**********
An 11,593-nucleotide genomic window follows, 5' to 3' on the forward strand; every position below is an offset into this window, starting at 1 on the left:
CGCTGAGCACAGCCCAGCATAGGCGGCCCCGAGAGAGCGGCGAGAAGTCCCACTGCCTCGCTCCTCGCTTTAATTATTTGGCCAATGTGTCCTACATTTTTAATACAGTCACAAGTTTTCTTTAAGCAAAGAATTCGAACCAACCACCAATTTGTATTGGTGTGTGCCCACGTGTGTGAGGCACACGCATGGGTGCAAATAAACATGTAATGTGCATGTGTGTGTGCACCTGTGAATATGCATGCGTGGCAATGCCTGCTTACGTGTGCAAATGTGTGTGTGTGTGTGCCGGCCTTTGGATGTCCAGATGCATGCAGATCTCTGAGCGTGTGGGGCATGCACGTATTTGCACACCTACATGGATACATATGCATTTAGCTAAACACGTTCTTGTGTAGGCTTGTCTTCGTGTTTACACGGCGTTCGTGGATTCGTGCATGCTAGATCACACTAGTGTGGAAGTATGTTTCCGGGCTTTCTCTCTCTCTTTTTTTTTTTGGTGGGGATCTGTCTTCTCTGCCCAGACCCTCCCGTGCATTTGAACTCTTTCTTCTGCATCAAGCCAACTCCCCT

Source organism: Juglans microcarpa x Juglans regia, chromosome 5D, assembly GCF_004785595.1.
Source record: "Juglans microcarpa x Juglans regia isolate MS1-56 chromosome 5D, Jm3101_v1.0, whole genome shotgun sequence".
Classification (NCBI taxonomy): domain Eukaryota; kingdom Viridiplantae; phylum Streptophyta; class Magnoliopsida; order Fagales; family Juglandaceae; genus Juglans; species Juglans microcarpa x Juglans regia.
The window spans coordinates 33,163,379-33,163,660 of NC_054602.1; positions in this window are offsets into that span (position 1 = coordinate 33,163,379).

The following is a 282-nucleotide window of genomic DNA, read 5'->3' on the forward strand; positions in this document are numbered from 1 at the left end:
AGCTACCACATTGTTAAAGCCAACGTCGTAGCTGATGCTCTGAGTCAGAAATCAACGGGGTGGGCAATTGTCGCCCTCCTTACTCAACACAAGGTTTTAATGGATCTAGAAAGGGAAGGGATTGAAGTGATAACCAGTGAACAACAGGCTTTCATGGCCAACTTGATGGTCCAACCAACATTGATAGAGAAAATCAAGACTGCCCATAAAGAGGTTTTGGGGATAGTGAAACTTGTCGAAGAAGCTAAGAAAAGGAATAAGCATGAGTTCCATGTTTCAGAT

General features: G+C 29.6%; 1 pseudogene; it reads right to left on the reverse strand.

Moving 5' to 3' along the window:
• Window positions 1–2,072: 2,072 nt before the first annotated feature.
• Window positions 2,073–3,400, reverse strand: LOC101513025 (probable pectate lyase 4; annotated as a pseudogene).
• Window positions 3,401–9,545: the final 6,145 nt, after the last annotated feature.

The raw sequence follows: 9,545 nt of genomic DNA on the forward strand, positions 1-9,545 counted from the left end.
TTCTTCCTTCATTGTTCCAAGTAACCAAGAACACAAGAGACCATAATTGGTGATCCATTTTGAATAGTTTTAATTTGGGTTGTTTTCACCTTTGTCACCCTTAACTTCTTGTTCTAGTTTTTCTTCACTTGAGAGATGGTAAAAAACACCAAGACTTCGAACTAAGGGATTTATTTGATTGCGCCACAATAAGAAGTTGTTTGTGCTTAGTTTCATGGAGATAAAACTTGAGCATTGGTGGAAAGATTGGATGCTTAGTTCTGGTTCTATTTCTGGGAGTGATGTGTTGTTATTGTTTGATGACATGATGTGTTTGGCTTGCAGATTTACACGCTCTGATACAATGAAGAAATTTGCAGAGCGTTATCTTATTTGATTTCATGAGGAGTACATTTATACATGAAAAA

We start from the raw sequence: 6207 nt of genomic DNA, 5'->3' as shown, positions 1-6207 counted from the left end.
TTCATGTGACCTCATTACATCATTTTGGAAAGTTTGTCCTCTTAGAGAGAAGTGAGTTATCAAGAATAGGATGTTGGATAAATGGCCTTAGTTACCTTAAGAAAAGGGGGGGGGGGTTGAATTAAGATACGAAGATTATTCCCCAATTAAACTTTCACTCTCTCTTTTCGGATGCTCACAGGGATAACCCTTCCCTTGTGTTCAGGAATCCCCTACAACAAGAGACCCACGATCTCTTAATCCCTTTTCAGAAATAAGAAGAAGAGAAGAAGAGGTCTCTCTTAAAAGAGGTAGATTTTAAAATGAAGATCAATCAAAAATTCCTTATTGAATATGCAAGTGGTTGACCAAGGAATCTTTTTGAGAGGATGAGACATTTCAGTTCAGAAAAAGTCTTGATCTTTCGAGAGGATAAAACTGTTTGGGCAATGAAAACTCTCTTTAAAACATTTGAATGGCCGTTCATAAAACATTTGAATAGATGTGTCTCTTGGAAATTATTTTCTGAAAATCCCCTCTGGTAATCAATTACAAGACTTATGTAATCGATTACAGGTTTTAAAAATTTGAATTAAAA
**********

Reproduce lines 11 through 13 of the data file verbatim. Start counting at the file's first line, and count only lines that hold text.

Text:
• Window positions 1–2,072: 2,072 nt before the first annotated feature.
• Window positions 2,073–3,400, reverse strand: LOC101513025 (probable pectate lyase 4; annotated as a pseudogene).
• Window positions 3,401–9,545: the final 6,145 nt, after the last annotated feature.